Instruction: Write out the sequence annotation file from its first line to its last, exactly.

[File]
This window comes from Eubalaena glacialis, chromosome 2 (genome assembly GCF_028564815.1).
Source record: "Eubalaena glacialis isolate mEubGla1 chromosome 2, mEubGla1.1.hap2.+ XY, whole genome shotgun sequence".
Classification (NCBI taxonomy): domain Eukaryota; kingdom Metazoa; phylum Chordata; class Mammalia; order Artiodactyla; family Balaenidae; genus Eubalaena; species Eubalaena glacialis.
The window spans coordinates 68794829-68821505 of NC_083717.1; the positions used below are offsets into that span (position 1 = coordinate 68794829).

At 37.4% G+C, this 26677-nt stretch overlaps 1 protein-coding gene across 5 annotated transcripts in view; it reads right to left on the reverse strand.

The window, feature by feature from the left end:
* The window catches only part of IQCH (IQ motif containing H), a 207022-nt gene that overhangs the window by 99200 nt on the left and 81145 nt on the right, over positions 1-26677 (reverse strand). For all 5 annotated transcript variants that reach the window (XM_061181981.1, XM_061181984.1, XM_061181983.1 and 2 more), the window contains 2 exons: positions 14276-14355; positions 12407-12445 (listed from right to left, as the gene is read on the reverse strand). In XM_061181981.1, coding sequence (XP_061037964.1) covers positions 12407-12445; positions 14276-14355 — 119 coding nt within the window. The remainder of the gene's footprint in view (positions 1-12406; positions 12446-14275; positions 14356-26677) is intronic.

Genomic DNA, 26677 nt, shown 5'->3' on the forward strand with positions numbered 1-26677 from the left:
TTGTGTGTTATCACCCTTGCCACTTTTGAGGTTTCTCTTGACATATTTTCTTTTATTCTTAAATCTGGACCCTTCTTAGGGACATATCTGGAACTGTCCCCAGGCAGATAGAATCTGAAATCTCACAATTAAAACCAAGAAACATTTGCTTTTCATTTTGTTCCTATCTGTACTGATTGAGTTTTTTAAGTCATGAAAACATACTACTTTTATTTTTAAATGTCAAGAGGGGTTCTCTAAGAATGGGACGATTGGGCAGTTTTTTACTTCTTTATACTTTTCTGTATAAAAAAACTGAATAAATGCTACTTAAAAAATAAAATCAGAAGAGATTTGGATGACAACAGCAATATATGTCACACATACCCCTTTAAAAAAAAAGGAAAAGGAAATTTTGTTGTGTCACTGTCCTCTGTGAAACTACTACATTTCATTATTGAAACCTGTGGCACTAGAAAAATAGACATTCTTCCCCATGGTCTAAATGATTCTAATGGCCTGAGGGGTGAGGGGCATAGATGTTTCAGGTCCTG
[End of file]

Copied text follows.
This window comes from Eubalaena glacialis, chromosome 2 (genome assembly GCF_028564815.1).
Source record: "Eubalaena glacialis isolate mEubGla1 chromosome 2, mEubGla1.1.hap2.+ XY, whole genome shotgun sequence".
Classification (NCBI taxonomy): domain Eukaryota; kingdom Metazoa; phylum Chordata; class Mammalia; order Artiodactyla; family Balaenidae; genus Eubalaena; species Eubalaena glacialis.
The window spans coordinates 68794829-68821505 of NC_083717.1; the positions used below are offsets into that span (position 1 = coordinate 68794829).

At 37.4% G+C, this 26677-nt stretch overlaps 1 protein-coding gene across 5 annotated transcripts in view; it reads right to left on the reverse strand.

The window, feature by feature from the left end:
* The window catches only part of IQCH (IQ motif containing H), a 207022-nt gene that overhangs the window by 99200 nt on the left and 81145 nt on the right, over positions 1-26677 (reverse strand). For all 5 annotated transcript variants that reach the window (XM_061181981.1, XM_061181984.1, XM_061181983.1 and 2 more), the window contains 2 exons: positions 14276-14355; positions 12407-12445 (listed from right to left, as the gene is read on the reverse strand). In XM_061181981.1, coding sequence (XP_061037964.1) covers positions 12407-12445; positions 14276-14355 — 119 coding nt within the window. The remainder of the gene's footprint in view (positions 1-12406; positions 12446-14275; positions 14356-26677) is intronic.

Genomic DNA, 26677 nt, shown 5'->3' on the forward strand with positions numbered 1-26677 from the left:
TTGTGTGTTATCACCCTTGCCACTTTTGAGGTTTCTCTTGACATATTTTCTTTTATTCTTAAATCTGGACCCTTCTTAGGGACATATCTGGAACTGTCCCCAGGCAGATAGAATCTGAAATCTCACAATTAAAACCAAGAAACATTTGCTTTTCATTTTGTTCCTATCTGTACTGATTGAGTTTTTTAAGTCATGAAAACATACTACTTTTATTTTTAAATGTCAAGAGGGGTTCTCTAAGAATGGGACGATTGGGCAGTTTTTTACTTCTTTATACTTTTCTGTATAAAAAAACTGAATAAATGCTACTTAAAAAATAAAATCAGAAGAGATTTGGATGACAACAGCAATATATGTCACACATACCCCTTTAAAAAAAAAGGAAAAGGAAATTTTGTTGTGTCACTGTCCTCTGTGAAACTACTACATTTCATTATTGAAACCTGTGGCACTAGAAAAATAGACATTCTTCCCCATGGTCTAAATGATTCTAATGGCCTGAGGGGTGAGGGGCATAGATGTTTCAGGTCCTG